In other words the appellate court judgment directed the trial court to receive the rejected evidence and determine the duration of the contract by such evidence as would indicate the intent of the parties and to ascertain or determine the meaning of ‘depletion sales.’ It was adjudged in effect that a valid contract had been established excepting for the two elements left undetermined by reason of the parol evidence objection.
The testimony and proof received in the second trial was substantially the same as that offered in the first trial. The defendant offered no evidence from any witness called by it.
The plaintiff testified unequivocally that it was expressly agreed that the duration of the contract was to be as long as he used his best efforts to accomplish the purposes of the promotion and sale of defendant's products.
It was in effect stipulated that:
‘The agreement between plaintiff and defendant was amended and modified by an executed oral agreement during December 1954, which extended the territory within which plaintiff was to operate by adding thereto and including therein the counties of San Francisco, Marin, Alameda, San Mateo and Santa Clara.’
Repeatedly the plaintiff testified that he was to be engaged as long as he did the job or performed properly. It was stated in the conversations between himself and Morrell that it would take at least three years before the plaintiff would get back some of the promotional money and that a goal of sales of between 10,000 and 20,000 cases per month was set.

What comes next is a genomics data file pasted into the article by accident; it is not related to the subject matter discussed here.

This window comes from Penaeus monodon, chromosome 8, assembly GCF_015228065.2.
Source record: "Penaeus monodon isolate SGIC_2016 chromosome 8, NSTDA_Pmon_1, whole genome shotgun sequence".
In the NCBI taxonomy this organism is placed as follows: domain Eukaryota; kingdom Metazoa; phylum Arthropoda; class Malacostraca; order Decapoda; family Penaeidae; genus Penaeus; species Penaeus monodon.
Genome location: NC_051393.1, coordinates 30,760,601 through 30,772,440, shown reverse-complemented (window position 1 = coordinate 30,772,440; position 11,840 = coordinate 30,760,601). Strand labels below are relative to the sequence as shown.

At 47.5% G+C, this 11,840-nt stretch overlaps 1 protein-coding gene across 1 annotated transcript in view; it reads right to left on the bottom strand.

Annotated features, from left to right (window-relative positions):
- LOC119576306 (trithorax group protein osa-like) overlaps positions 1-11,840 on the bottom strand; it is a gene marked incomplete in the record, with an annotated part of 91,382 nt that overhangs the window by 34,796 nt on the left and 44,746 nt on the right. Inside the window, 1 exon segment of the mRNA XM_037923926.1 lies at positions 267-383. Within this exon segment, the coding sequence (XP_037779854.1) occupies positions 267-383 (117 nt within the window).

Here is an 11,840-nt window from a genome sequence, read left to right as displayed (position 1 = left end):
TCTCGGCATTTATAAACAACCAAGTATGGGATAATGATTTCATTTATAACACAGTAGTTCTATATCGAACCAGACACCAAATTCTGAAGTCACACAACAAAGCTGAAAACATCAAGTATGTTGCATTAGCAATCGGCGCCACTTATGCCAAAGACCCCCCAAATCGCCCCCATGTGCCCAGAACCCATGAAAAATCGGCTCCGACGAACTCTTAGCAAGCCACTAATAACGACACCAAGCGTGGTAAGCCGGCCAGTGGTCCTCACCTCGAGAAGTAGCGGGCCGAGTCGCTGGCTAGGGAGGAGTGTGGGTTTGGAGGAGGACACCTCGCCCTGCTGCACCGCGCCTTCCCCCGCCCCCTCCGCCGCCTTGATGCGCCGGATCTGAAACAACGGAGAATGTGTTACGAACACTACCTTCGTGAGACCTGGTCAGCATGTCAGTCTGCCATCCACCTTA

During the second trial, counsel for defendant repeatedly objected to the efforts of the plaintiff to establish the terms of duration of the contract upon the ground that it was an attempt to set up or establish an oral contract in violation of the statute of frauds. Civil Code Section 1624(1). Most of such objections were overruled.
The judge, upon the completion of the trial, indicated that no term of duration was mentioned, either in the agreement or in its confirmation and that no means of terminating the agreement were provided. Further, the trial judge indicated that the ‘agreement could not by any possibility be performed in less than three years because it would take that long before plaintiff could get his ‘promotion money back’ and begin to make a profit.' The court settled upon three years as the reasonable time within which the parties were obligated to perform. Findings of fact were prepared which set forth, among other things, that talks had taken place between the plaintiff and Morrell and that a letter had been delivered to plaintiff, that the plaintiff was notified that as of May 31, 1955, his services were discontinued and plaintiff was not permitted to act for defendant thereafter, that it was orally agreed that defendant would continue plaintiff as its representative and plaintiff would perform the services agreed upon for a reasonable time and such reasonable time for the plaintiff's performance of plaintiff's services was three years and such services could not, by any possibility, be performed in less than three years. The important conclusion of law drawn from the findings was that the contract was invalid under Section 1624(1) of the Civil Code.